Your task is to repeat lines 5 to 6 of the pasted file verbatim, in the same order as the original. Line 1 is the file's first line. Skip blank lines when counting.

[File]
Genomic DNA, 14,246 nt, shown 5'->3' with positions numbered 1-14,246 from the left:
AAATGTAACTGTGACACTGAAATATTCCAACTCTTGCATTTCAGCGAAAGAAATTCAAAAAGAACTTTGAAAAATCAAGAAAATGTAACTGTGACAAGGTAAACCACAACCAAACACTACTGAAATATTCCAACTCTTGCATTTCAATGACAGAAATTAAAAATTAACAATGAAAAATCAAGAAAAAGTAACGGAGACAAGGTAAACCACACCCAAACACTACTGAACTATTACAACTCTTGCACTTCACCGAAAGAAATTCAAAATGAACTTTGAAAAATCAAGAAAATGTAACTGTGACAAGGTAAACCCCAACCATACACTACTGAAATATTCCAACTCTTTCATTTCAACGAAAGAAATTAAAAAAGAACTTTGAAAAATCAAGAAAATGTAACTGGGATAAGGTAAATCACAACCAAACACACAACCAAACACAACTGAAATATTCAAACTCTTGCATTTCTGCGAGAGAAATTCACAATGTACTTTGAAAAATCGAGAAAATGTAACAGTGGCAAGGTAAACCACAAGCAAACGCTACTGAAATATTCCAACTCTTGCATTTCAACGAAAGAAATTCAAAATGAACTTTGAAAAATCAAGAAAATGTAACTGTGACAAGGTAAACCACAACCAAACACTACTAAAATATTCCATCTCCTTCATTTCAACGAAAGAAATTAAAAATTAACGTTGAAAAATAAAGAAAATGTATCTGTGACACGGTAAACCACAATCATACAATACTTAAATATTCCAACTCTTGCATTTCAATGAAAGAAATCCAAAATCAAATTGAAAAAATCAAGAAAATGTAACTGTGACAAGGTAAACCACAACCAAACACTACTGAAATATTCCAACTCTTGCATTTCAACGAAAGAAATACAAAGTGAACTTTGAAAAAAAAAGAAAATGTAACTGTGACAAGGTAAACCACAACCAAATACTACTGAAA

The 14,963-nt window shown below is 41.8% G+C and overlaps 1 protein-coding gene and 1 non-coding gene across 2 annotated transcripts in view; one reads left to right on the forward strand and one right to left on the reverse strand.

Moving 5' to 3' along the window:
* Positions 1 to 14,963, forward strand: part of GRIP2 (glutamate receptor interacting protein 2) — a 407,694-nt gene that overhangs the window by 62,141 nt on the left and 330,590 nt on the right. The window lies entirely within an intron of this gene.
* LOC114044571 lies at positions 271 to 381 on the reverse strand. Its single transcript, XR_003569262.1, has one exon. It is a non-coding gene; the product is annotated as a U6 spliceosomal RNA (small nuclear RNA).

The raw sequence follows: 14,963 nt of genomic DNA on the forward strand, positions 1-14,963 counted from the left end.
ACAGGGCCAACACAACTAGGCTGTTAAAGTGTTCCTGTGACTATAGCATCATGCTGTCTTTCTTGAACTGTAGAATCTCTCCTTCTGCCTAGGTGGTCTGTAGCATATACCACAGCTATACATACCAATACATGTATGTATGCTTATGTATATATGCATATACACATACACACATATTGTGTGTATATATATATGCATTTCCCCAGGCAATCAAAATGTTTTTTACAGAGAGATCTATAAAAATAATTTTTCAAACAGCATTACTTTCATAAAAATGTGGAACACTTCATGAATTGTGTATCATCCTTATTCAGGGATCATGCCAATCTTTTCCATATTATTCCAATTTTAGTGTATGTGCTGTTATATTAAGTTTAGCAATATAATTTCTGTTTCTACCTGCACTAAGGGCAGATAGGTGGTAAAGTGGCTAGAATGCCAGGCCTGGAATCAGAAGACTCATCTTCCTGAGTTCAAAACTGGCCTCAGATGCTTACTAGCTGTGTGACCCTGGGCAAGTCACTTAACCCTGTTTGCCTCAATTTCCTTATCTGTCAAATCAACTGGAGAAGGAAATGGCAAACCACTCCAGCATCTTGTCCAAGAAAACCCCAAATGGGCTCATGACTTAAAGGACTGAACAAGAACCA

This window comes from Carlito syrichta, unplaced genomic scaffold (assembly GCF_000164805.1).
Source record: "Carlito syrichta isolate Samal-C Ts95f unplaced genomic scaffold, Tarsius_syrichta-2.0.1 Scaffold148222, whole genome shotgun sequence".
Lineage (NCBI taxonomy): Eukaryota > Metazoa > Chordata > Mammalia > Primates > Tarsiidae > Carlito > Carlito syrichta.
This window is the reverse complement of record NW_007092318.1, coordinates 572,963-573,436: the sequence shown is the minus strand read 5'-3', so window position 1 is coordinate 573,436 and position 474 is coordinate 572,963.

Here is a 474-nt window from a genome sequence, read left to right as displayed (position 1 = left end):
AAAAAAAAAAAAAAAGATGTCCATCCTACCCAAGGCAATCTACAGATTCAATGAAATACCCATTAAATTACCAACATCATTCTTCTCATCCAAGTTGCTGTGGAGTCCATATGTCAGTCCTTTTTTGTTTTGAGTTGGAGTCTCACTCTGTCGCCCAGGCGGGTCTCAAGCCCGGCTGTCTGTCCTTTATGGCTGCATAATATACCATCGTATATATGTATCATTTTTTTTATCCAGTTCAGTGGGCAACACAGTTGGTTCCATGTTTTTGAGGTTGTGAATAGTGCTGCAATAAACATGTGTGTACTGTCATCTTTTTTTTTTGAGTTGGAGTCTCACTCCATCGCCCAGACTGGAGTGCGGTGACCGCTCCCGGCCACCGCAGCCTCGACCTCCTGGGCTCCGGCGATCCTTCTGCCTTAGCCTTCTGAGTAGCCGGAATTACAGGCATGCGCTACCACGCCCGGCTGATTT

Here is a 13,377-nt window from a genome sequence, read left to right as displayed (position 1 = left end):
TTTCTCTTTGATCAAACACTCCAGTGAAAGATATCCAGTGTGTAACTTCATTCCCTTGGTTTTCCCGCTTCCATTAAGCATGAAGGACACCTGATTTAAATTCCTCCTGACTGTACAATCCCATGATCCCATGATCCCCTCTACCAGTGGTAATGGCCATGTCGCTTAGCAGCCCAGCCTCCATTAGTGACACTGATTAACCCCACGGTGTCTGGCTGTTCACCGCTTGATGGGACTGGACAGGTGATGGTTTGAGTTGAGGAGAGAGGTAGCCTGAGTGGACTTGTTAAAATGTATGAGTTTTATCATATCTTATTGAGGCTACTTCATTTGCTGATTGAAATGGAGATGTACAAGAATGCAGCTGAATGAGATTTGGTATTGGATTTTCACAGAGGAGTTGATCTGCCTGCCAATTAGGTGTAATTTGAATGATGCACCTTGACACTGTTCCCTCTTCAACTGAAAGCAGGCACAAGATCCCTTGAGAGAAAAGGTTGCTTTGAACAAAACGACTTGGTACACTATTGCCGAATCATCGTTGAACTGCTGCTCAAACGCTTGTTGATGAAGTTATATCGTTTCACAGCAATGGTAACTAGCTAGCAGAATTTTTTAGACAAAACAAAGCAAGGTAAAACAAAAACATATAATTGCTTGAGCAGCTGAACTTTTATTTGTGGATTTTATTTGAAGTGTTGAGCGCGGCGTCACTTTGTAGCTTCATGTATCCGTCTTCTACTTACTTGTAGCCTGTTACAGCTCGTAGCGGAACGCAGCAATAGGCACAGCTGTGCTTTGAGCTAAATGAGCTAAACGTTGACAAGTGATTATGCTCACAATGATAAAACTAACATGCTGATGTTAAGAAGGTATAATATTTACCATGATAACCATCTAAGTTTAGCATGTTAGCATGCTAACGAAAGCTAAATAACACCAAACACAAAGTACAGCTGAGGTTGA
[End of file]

* Positions 1 to 14,963, forward strand: part of GRIP2 (glutamate receptor interacting protein 2) — a 407,694-nt gene that overhangs the window by 62,141 nt on the left and 330,590 nt on the right. The window lies entirely within an intron of this gene.
* LOC114044571 lies at positions 271 to 381 on the reverse strand. Its single transcript, XR_003569262.1, has one exon. It is a non-coding gene; the product is annotated as a U6 spliceosomal RNA (small nuclear RNA).